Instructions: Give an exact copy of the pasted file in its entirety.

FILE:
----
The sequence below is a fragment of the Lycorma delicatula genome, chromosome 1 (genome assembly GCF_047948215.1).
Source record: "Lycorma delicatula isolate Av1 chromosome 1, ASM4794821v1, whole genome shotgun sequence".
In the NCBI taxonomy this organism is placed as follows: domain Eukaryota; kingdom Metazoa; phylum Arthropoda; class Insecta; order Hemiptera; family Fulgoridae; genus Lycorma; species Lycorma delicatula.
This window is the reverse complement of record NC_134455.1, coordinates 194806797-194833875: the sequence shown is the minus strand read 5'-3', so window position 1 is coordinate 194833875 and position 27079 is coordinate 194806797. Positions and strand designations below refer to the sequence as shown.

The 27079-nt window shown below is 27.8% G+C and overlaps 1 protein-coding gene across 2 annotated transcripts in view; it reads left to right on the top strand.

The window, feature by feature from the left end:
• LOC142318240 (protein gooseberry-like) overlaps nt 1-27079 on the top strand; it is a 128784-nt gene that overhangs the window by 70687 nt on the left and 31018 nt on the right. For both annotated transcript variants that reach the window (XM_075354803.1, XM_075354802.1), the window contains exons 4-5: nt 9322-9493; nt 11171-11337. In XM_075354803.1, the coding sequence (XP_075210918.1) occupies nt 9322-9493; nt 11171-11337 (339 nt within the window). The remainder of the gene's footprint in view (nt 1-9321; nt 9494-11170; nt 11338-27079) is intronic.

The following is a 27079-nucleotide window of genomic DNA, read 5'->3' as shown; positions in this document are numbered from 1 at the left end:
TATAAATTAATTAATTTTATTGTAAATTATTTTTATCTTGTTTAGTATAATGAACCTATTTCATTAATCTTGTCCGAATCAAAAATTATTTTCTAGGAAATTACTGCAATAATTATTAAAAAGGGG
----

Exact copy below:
The sequence below is a fragment of the Lycorma delicatula genome, chromosome 1 (genome assembly GCF_047948215.1).
Source record: "Lycorma delicatula isolate Av1 chromosome 1, ASM4794821v1, whole genome shotgun sequence".
In the NCBI taxonomy this organism is placed as follows: domain Eukaryota; kingdom Metazoa; phylum Arthropoda; class Insecta; order Hemiptera; family Fulgoridae; genus Lycorma; species Lycorma delicatula.
This window is the reverse complement of record NC_134455.1, coordinates 194806797-194833875: the sequence shown is the minus strand read 5'-3', so window position 1 is coordinate 194833875 and position 27079 is coordinate 194806797. Positions and strand designations below refer to the sequence as shown.

The 27079-nt window shown below is 27.8% G+C and overlaps 1 protein-coding gene across 2 annotated transcripts in view; it reads left to right on the top strand.

The window, feature by feature from the left end:
• LOC142318240 (protein gooseberry-like) overlaps nt 1-27079 on the top strand; it is a 128784-nt gene that overhangs the window by 70687 nt on the left and 31018 nt on the right. For both annotated transcript variants that reach the window (XM_075354803.1, XM_075354802.1), the window contains exons 4-5: nt 9322-9493; nt 11171-11337. In XM_075354803.1, the coding sequence (XP_075210918.1) occupies nt 9322-9493; nt 11171-11337 (339 nt within the window). The remainder of the gene's footprint in view (nt 1-9321; nt 9494-11170; nt 11338-27079) is intronic.

The following is a 27079-nucleotide window of genomic DNA, read 5'->3' as shown; positions in this document are numbered from 1 at the left end:
TATAAATTAATTAATTTTATTGTAAATTATTTTTATCTTGTTTAGTATAATGAACCTATTTCATTAATCTTGTCCGAATCAAAAATTATTTTCTAGGAAATTACTGCAATAATTATTAAAAAGGGG